I would use this to get around: Two words. MONO. RAIL. There are only two stops, so it basically just runs between Point A (Westlake Center Station, at 5th Avenue and Pine Street) and Point B (Seattle Center Station, a.k.a. the Space Needle), but these are two key points of interest when attempting to seamlessly maximize good times in Seattle and stay dry at the same time. Plus, the only other monorail I’ve ever ridden was at Disney World, making this the second most awesome monorail in the whole entire world, for all I know. It costs $2.25 and only runs on one rail (I assume, I’m no engineer) but if you need more information, there is a website dedicated to the Seattle monorail and it’s 50th anniversary. Check it out here. Seattle buses are also free within the downtown core, which becomes infinitely more attractive the second it starts to rain, but is still not as cool as riding the train equivalent of a unicycle.

I would stay here: The Sorrento. It’s a bit uppity and old-timey thanks to dark, wood paneled walls in the lobby and a lounge filled with leather and red velvet. The whole scene kind of makes you want to smoke a pipe, stroke your goatee and say words like whom and whilst. Rooms, though, are bright and airy with possibly the softest, most decadent sheets my skin has ever snuggled. It’s centrally located in downtown Seattle and is pet friendly, which I take as irrefutable proof that the owners are good people. I’ve also stayed at the Moore, which is far cheaper and not nearly as swank. However, it is clean, comfortable and kind of funky, with themed rooms and a theatre on the ground floor. It, too, is central to all things tourist, perhaps even more so than the Sorrento, and there is the even cheaper option to stay in a “European Style” room, which means that the bathroom is down the hall and you may or may not have to share with the half-naked German couple in the room next door.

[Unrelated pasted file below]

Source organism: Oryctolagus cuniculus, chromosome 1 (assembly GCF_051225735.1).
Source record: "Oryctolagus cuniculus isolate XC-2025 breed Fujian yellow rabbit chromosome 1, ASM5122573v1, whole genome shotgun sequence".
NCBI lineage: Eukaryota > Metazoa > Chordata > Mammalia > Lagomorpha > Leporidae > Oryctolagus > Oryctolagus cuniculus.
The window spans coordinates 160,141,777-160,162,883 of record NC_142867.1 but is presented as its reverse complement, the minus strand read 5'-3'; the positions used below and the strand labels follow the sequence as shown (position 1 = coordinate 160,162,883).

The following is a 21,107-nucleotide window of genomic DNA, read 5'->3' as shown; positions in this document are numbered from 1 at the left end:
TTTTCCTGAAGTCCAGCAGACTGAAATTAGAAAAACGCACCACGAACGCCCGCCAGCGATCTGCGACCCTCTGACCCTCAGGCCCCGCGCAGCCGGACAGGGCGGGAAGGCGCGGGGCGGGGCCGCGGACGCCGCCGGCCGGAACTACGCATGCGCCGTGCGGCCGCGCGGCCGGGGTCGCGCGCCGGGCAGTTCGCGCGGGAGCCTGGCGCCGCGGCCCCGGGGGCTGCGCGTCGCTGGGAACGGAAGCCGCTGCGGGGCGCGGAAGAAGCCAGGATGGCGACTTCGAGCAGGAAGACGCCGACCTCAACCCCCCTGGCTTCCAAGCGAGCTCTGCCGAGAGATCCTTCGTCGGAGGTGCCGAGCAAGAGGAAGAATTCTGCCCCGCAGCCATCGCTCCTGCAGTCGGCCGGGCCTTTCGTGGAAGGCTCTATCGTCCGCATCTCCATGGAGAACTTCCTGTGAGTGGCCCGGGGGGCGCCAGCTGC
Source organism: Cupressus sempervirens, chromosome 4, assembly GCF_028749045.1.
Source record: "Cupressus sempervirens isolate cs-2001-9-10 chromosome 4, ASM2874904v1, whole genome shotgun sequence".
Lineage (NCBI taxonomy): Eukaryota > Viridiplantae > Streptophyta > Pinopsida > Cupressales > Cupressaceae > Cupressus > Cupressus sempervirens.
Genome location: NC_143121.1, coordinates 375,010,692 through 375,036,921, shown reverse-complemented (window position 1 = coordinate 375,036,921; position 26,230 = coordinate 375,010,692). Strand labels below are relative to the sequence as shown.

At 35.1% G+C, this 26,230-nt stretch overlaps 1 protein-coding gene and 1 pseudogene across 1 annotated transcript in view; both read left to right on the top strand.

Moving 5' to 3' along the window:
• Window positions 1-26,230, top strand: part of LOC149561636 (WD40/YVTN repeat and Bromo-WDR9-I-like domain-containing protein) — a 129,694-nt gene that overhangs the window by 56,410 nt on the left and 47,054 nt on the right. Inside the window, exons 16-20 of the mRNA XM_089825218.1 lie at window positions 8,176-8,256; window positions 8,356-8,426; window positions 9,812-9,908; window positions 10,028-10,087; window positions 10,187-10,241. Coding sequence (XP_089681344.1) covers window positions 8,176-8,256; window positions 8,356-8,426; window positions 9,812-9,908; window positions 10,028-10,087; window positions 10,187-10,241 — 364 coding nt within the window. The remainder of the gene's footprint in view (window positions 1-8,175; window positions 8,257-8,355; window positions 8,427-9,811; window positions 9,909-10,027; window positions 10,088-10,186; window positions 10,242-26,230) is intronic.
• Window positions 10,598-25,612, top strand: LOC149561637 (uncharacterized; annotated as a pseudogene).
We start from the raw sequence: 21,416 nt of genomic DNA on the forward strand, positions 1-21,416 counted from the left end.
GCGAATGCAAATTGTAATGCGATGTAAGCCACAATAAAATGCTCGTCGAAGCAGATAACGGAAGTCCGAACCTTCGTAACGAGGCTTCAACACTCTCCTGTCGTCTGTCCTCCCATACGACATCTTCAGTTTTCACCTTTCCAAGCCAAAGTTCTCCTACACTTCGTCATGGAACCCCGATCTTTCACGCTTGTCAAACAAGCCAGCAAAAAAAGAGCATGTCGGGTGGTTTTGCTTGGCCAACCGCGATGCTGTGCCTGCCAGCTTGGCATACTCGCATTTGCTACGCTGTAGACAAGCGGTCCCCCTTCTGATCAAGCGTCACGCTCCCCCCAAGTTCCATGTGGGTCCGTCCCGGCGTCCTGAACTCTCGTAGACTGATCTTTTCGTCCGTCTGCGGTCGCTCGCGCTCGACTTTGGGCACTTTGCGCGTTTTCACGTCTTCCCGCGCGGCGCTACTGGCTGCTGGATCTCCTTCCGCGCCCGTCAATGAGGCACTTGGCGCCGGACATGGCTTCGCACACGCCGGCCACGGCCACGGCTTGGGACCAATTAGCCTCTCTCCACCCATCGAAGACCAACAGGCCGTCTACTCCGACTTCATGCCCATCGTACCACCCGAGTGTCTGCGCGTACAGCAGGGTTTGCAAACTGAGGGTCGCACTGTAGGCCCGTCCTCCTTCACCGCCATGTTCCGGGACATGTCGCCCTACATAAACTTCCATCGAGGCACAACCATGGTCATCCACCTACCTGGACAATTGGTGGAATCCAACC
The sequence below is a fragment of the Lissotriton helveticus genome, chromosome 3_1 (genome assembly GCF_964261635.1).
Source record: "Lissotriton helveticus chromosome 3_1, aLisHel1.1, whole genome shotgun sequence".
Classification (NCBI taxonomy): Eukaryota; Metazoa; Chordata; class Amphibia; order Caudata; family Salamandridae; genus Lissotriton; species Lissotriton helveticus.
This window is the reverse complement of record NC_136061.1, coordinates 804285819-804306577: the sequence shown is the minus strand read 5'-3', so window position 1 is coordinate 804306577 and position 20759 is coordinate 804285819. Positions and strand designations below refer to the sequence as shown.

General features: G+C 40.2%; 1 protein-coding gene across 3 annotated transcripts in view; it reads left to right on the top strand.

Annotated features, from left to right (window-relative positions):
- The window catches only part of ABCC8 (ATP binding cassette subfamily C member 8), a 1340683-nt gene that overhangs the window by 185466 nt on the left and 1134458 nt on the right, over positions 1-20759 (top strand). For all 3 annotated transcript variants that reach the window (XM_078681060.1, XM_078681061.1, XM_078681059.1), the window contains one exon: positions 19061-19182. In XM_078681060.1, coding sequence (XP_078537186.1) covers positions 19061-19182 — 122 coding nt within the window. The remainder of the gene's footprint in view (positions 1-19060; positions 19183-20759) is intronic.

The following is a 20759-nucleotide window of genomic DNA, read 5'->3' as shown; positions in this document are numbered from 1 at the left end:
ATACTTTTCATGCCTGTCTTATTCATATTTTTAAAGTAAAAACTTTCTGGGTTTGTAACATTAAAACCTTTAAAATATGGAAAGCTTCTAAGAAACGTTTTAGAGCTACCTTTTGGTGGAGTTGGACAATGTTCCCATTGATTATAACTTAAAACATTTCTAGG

I would eat here: Poppy. This hot spot is located in the trendy Capitol Hill district which is worth a visit in and of itself. The menu is pretty unique in that dishes are served “thali style”, meaning that each meal consists of several small tastings presented together and all at once on a large, round platter. Each thali consists of a variety of foods from soups to salads and pickles to proteins, all of which are tied together with complimentary herbs, spices and flavours. It’s like an edible mosaic and it’s awesome.

I would drink here: Big Time Brewery & Alehouse. Located in the University District since 1988, one has to expect that this place has got beer pretty well figured out. I’d say so. The bar itself is no-frills and full of history, which seems to suit the neighbourhood crowd just fine. A dozen or so brass taps offer a revolving selection of microbrews and local favourites, but Thursday and Friday nights are the big draw when an English-style, authentic cask conditioned ale is featured on the handpump. If beer’s not your thing, however, you may want to take a pass on drinks at Big Time as there’s a good chance the bar stock has been sitting in the well since Y2K.

I would do this: Take a stroll through the Seattle Public Library. You can’t miss it from the outside – it’s like a big, glass, Salvador Dali Rubik’s Cube. I’m not saying it’s better than, say, the Experience Music Project (you really should) or Pike Place Market (you obviously will), but it’s worth checking out if only because it’s free and more fun than not. Assuming you do head to Pike Place Market, be sure to poke your head around a bit until you find the Gum Wall. I don’t want to give anything away here, but it’s a wall covered with gum and it’s surprisingly impressive.

I wouldn’t do this: Take an umbrella. For whatever reason, Seattle locals don’t use umbrellas despite the fact that it rains approximately 100% of the time. It’s like some weird sort of resistance movement against science and geography. I don’t get it, frankly, but I feel as though I should give you the heads-up in case you pack your hippest, most happening umbrella thinking you will be a hit on the streets of Seattle.  You will not. People will look at you funny through their dripping wet bangs and soggy newspaper hats until you feel weak and delicate. It’s terrible. Save yourself the humiliation and spring for a cab.


4 thoughts on “Seattle

  1. Haha… I’m originally from Seattle and it’s true that Seattleites rarely carry an umbrella. I think it’s because mostly the rain is drizzle more than downpours. But if it does downpour, we just duck from shop to shop or get in our cars. We drive too much – hence the bad traffic. ~M.

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